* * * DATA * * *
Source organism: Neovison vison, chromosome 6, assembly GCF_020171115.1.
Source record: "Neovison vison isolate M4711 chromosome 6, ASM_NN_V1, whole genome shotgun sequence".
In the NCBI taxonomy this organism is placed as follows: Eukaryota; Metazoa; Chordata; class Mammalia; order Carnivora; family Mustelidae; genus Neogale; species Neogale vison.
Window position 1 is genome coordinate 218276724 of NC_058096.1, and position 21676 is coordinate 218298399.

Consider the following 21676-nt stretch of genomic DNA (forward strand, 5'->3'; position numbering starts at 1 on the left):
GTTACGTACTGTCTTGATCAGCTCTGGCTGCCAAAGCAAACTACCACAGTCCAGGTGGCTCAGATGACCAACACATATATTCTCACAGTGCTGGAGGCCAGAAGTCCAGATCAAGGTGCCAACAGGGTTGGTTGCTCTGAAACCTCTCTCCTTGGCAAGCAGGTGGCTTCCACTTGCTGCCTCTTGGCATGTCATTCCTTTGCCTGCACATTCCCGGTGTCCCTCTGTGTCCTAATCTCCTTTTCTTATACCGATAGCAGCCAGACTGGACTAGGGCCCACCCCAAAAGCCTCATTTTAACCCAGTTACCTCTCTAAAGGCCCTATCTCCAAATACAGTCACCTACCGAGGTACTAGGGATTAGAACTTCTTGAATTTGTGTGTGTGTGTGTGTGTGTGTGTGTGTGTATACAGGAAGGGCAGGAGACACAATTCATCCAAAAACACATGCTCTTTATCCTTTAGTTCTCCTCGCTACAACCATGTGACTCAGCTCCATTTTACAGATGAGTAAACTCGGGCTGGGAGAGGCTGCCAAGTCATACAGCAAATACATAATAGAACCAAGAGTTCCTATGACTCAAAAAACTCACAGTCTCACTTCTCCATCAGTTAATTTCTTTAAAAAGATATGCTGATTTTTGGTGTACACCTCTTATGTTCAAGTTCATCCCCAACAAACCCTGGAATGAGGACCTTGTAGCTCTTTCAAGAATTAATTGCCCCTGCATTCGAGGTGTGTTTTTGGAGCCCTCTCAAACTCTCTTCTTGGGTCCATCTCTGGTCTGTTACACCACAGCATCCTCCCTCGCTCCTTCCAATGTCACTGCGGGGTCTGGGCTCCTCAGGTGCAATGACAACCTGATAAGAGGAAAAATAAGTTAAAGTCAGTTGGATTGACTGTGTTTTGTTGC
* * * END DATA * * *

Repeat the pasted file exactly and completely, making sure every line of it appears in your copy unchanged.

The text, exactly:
Source organism: Neovison vison, chromosome 6, assembly GCF_020171115.1.
Source record: "Neovison vison isolate M4711 chromosome 6, ASM_NN_V1, whole genome shotgun sequence".
In the NCBI taxonomy this organism is placed as follows: Eukaryota; Metazoa; Chordata; class Mammalia; order Carnivora; family Mustelidae; genus Neogale; species Neogale vison.
Window position 1 is genome coordinate 218276724 of NC_058096.1, and position 21676 is coordinate 218298399.

Consider the following 21676-nt stretch of genomic DNA (forward strand, 5'->3'; position numbering starts at 1 on the left):
GTTACGTACTGTCTTGATCAGCTCTGGCTGCCAAAGCAAACTACCACAGTCCAGGTGGCTCAGATGACCAACACATATATTCTCACAGTGCTGGAGGCCAGAAGTCCAGATCAAGGTGCCAACAGGGTTGGTTGCTCTGAAACCTCTCTCCTTGGCAAGCAGGTGGCTTCCACTTGCTGCCTCTTGGCATGTCATTCCTTTGCCTGCACATTCCCGGTGTCCCTCTGTGTCCTAATCTCCTTTTCTTATACCGATAGCAGCCAGACTGGACTAGGGCCCACCCCAAAAGCCTCATTTTAACCCAGTTACCTCTCTAAAGGCCCTATCTCCAAATACAGTCACCTACCGAGGTACTAGGGATTAGAACTTCTTGAATTTGTGTGTGTGTGTGTGTGTGTGTGTGTGTGTATACAGGAAGGGCAGGAGACACAATTCATCCAAAAACACATGCTCTTTATCCTTTAGTTCTCCTCGCTACAACCATGTGACTCAGCTCCATTTTACAGATGAGTAAACTCGGGCTGGGAGAGGCTGCCAAGTCATACAGCAAATACATAATAGAACCAAGAGTTCCTATGACTCAAAAAACTCACAGTCTCACTTCTCCATCAGTTAATTTCTTTAAAAAGATATGCTGATTTTTGGTGTACACCTCTTATGTTCAAGTTCATCCCCAACAAACCCTGGAATGAGGACCTTGTAGCTCTTTCAAGAATTAATTGCCCCTGCATTCGAGGTGTGTTTTTGGAGCCCTCTCAAACTCTCTTCTTGGGTCCATCTCTGGTCTGTTACACCACAGCATCCTCCCTCGCTCCTTCCAATGTCACTGCGGGGTCTGGGCTCCTCAGGTGCAATGACAACCTGATAAGAGGAAAAATAAGTTAAAGTCAGTTGGATTGACTGTGTTTTGTTGC